Emmanuel Mudiay, who was set to lace up at point guard in the fall for Southern Methodist University, will instead play overseas.

The star incoming freshman is expected to vie for the top pick of next year's draft at point guard. He chose Larry Brown's Mustangs over Kentucky and Kansas, but informed the coach recently that he was going to pursue an international paycheck instead.

"It's all about the kid," Brown said to Sports Illustrated. "I support the kid."

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Mudiay, a 6-foot-5 point guard, averaged 16 points, six rebounds and four assists a game while leading Prime Prep High School to a 30-6 record. He rose as high as No. 2 on Scout.com's 2014 rankings and No. 5 on ESPN's list.

In an interview with ESPN, Brown said that Mudiay was the most special point guard he had ever seen at 18 years old. In a statement, Brown said the decision wasn't made due to academics - Mudiay had already seen his credits accepted by the Mustangs - but because of financial hardship.

Making Money

Mudiay gave a statement to Sports Illustrated about the decision, through his brother, Stephane. He explained that his family had decided that the best way for him to provide for his mother was to forgo college and pursue professional basketball opportunities.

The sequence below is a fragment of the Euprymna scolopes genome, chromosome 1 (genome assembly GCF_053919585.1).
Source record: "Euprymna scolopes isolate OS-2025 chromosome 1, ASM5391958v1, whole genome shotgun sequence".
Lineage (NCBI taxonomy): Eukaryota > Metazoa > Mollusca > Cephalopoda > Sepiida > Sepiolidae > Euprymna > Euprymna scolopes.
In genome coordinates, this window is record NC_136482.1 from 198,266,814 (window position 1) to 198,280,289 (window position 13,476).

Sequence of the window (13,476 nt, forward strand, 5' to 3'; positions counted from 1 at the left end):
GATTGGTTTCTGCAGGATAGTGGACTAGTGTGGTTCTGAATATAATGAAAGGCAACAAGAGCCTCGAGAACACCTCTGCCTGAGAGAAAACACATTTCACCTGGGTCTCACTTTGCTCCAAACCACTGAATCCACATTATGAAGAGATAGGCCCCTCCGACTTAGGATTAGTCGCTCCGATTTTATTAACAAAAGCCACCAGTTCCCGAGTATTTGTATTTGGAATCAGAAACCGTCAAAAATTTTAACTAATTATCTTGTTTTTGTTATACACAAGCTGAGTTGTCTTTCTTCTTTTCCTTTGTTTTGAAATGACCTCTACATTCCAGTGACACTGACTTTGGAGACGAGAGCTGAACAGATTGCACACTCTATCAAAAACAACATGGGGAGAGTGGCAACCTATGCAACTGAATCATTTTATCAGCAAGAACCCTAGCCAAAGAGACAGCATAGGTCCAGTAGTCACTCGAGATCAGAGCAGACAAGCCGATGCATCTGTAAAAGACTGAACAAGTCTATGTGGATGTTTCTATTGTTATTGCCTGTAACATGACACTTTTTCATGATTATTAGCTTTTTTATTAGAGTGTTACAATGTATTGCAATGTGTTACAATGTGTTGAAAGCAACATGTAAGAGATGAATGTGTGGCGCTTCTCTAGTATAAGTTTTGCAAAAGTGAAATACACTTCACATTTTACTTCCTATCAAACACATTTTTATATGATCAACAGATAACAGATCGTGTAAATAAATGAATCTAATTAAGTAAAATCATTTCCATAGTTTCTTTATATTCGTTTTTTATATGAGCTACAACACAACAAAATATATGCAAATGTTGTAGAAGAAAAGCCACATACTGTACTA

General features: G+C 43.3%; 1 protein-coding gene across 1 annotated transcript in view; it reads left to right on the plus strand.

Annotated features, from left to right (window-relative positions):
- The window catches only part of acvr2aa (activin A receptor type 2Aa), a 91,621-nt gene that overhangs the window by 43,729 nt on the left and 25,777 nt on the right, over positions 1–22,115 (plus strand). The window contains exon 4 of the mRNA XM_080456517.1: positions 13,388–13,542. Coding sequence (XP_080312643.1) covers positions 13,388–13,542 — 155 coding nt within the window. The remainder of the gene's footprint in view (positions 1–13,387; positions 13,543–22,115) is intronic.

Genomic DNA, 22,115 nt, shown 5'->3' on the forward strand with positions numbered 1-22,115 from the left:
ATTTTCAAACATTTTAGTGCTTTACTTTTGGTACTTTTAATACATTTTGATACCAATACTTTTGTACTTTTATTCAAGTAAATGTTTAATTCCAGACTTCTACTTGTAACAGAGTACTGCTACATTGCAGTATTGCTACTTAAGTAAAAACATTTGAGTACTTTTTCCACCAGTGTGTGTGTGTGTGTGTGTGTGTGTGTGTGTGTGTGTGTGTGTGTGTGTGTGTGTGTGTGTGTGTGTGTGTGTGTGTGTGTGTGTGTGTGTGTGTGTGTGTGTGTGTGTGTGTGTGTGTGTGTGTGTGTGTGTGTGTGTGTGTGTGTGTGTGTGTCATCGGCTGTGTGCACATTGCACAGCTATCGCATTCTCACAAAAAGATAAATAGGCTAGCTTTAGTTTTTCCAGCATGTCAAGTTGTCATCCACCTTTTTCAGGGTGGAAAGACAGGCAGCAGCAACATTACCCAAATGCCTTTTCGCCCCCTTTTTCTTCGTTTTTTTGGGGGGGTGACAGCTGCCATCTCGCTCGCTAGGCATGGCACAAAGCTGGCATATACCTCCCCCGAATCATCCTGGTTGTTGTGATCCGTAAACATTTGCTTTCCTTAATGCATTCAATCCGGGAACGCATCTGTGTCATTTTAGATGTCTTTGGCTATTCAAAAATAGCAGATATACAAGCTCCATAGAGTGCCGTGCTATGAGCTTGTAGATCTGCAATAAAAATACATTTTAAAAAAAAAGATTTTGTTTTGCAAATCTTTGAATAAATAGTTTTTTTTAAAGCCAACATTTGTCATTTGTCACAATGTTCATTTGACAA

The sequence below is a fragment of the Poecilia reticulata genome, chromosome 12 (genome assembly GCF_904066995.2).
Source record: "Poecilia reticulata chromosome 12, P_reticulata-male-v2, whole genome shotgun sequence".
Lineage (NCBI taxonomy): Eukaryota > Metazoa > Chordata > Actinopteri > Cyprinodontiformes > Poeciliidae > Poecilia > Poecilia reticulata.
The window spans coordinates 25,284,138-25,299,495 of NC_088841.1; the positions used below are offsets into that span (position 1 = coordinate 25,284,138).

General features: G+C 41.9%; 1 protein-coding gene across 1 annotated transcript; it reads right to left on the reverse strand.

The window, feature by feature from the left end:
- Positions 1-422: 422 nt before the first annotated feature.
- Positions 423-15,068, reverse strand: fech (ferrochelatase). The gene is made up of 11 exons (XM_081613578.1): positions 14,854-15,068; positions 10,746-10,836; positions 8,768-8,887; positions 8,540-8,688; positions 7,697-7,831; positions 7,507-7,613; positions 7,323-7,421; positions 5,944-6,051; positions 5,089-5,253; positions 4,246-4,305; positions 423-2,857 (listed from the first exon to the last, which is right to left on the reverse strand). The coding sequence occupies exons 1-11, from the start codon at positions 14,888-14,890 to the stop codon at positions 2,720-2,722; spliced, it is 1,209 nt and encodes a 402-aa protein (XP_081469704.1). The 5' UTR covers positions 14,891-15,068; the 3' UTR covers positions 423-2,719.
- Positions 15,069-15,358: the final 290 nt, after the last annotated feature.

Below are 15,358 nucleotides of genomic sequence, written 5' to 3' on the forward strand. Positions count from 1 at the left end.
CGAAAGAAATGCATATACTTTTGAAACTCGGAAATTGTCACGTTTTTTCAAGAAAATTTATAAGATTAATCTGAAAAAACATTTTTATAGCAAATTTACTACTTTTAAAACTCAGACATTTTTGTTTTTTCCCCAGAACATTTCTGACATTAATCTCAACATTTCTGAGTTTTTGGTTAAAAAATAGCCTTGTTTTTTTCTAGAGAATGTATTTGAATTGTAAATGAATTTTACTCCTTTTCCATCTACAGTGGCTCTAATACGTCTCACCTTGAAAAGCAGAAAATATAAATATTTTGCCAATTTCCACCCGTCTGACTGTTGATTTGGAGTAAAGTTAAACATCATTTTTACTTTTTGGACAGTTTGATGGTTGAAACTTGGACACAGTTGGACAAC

While college players are forbidden to earn a paycheck or make money off of their fame, international players have no such limitations.

Jennings Example

Mudiay was expected to leave the Mustangs after a year and pursue professional opportunities. Now he'll get a head start on that career, in a path that is similar to the one Milwaukee's Brandon Jennings took out of high school.

Jennings was a star at Oak Hill Academy, but decided to play for Italian club Lottomatica Roma instead of the University of Arizona.

That decision paid off when Jennings was selected as the 10th overall pick by the Bucks. He was traded to the Detroit Pistons last season.

Mudiay was the only recruit for SMU in the 2014 class, meaning that the team will be short on youth without his presence. It was considered a coup when Brown swiped him away from more heralded programs and the coach's presence, as a legendary NBA and college coach, which was one of the biggest draws for the teenager with pro potential.

It also helped that the family lived in Arlington, Texas, which is within the Dallas-Fort Worth area, where SMU is also located.

Possible Other Reasons

There are rumors that Mudiay's decision isn't purely based on finances.

Concerns over an NCAA investigation into his eligibility "did play a role," according to Sports Illustrated's sources. Those eligibility questions stemmed from the fact that Prime Prep has seen many of its athletes ruled academically ineligible over the years.

The decision protects Mudiay from what would be a very public embarrassment if he was ruled ineligible and then forced to sit out the entire season. This way, he can be certain that he will play basketball next season and will avoid any sort of knock on his character, while also getting draw a paycheck as a bonus.

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